Much of the treatment of bipolar disorder can be described as “pharmo-centric”. This is hardly surprising given the effectiveness of drug therapy and the almost universal agreement that the disorder arises from an imbalance in brain chemistry. “Talk” based therapies and behavioral therapies have proven their effectiveness in the treatment of bipolar disorders as well, however.
Talk therapy with an Orange County therapist affords you the opportunity to discuss emotions, thoughts and actions that you struggle with if you are bipolar. Understanding of your problems may lead to a greater mastery over the behaviors that lead to your inability to function in society. Simple attention to you and your problems can help you to bolster a positive self-image as well.
Psychiatrists have done us the favor of classifying the types of psychotherapy used to treat bipolar disorder.
As the name implies this therapy centers around reinforcing the behaviors that minimize stresses in your life, often called positive behaviors.
The word cognitive comes from the Latin word for knowing or known. Cognitive therapy puts you in touch with those parts of yourself that control patterns of thinking and moods. Once you know yourself a little better you can start to modify your moods and thoughts in a positive way.
Relationships of all kinds are dealt with by interpersonal therapy. It aims to reduce the strains on relationships that your illness may have caused.
A support group can play a key role in keeping people with bipolar disorder psychologically healthy or helping to restore them to psychological health. Such groups offer you the opportunity to share your feelings and concerns, learn how to cope and receive an encouraging word now and again. A support group may also prove helpful for family and friends who need to cope with your illness every bit as much as you do, at least at times.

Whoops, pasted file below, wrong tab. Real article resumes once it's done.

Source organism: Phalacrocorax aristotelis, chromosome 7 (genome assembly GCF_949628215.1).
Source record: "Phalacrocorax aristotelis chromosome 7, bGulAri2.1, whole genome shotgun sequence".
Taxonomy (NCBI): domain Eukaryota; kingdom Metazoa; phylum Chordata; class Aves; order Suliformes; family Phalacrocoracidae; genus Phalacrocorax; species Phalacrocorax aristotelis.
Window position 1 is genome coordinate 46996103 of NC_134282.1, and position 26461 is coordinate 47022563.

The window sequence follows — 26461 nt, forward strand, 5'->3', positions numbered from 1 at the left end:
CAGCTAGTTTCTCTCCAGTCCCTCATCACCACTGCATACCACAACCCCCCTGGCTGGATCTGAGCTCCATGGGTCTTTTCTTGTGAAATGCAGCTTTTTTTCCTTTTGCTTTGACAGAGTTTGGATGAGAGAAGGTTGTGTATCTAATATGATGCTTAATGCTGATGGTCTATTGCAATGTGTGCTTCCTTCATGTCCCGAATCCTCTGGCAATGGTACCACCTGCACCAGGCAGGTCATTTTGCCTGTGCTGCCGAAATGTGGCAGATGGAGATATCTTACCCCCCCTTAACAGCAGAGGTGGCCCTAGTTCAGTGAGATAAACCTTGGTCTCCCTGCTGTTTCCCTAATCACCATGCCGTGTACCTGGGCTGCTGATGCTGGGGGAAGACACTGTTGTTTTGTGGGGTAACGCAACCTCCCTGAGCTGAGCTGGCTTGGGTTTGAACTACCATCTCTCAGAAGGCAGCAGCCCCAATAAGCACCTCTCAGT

Educational initiatives can also help patients and their families come to terms with bipolar disorder. Unrealistic expectations and fears can be put into a proper perspective. With increased understanding patients and their families can begin to access and develop effective coping strategies. Early signs of an impending episode can also be identified and used to prevent the worst aspects of such episodes from occurring.
Further coping strategies can include the following concrete steps:
Avoid alcohol and drug abuse. These intoxicants can provoke manic depressive episodes. They interfere with the way mood stabilizers and other therapeutic medications work.
Identify symptoms. Early warning signs can be elusive to identify. Patients can cooperate with mental health care personnel and those that know them best to come up with a list of behaviors or thought patterns that appear to have preceded episode in the past.
Anticipate and adapt. The realization that someone is bipolar is only ever part of their therapeutic path. Changes in lifestyle that reduce stress or over-stimulation are helpful. You can discuss your fear of future episodes with your therapist and allay some of that fear by preparing for them.
Establish regular routines and sleep patterns. Whether waking or sleeping your chemical balance is easier to maintain if you follow regular and healthful routines.